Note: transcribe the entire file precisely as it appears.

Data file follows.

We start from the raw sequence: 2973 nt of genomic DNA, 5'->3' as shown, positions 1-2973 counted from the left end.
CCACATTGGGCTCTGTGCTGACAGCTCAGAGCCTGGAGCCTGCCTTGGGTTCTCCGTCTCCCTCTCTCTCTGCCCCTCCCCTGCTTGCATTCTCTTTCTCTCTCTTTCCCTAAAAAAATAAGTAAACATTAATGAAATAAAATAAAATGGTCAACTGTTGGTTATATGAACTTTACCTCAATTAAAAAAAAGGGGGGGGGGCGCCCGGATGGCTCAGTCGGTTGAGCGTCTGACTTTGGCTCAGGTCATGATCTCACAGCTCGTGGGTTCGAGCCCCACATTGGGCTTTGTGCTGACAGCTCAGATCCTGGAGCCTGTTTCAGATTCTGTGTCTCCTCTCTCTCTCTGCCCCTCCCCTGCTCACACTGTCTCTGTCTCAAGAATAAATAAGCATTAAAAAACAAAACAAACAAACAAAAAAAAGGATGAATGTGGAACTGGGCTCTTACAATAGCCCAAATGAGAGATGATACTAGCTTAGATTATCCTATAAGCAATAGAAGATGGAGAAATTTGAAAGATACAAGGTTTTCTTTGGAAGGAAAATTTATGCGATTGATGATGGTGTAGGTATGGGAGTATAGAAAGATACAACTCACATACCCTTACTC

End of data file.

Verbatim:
We start from the raw sequence: 2973 nt of genomic DNA, 5'->3' as shown, positions 1-2973 counted from the left end.
CCACATTGGGCTCTGTGCTGACAGCTCAGAGCCTGGAGCCTGCCTTGGGTTCTCCGTCTCCCTCTCTCTCTGCCCCTCCCCTGCTTGCATTCTCTTTCTCTCTCTTTCCCTAAAAAAATAAGTAAACATTAATGAAATAAAATAAAATGGTCAACTGTTGGTTATATGAACTTTACCTCAATTAAAAAAAAGGGGGGGGGGCGCCCGGATGGCTCAGTCGGTTGAGCGTCTGACTTTGGCTCAGGTCATGATCTCACAGCTCGTGGGTTCGAGCCCCACATTGGGCTTTGTGCTGACAGCTCAGATCCTGGAGCCTGTTTCAGATTCTGTGTCTCCTCTCTCTCTCTGCCCCTCCCCTGCTCACACTGTCTCTGTCTCAAGAATAAATAAGCATTAAAAAACAAAACAAACAAACAAAAAAAAGGATGAATGTGGAACTGGGCTCTTACAATAGCCCAAATGAGAGATGATACTAGCTTAGATTATCCTATAAGCAATAGAAGATGGAGAAATTTGAAAGATACAAGGTTTTCTTTGGAAGGAAAATTTATGCGATTGATGATGGTGTAGGTATGGGAGTATAGAAAGATACAACTCACATACCCTTACTC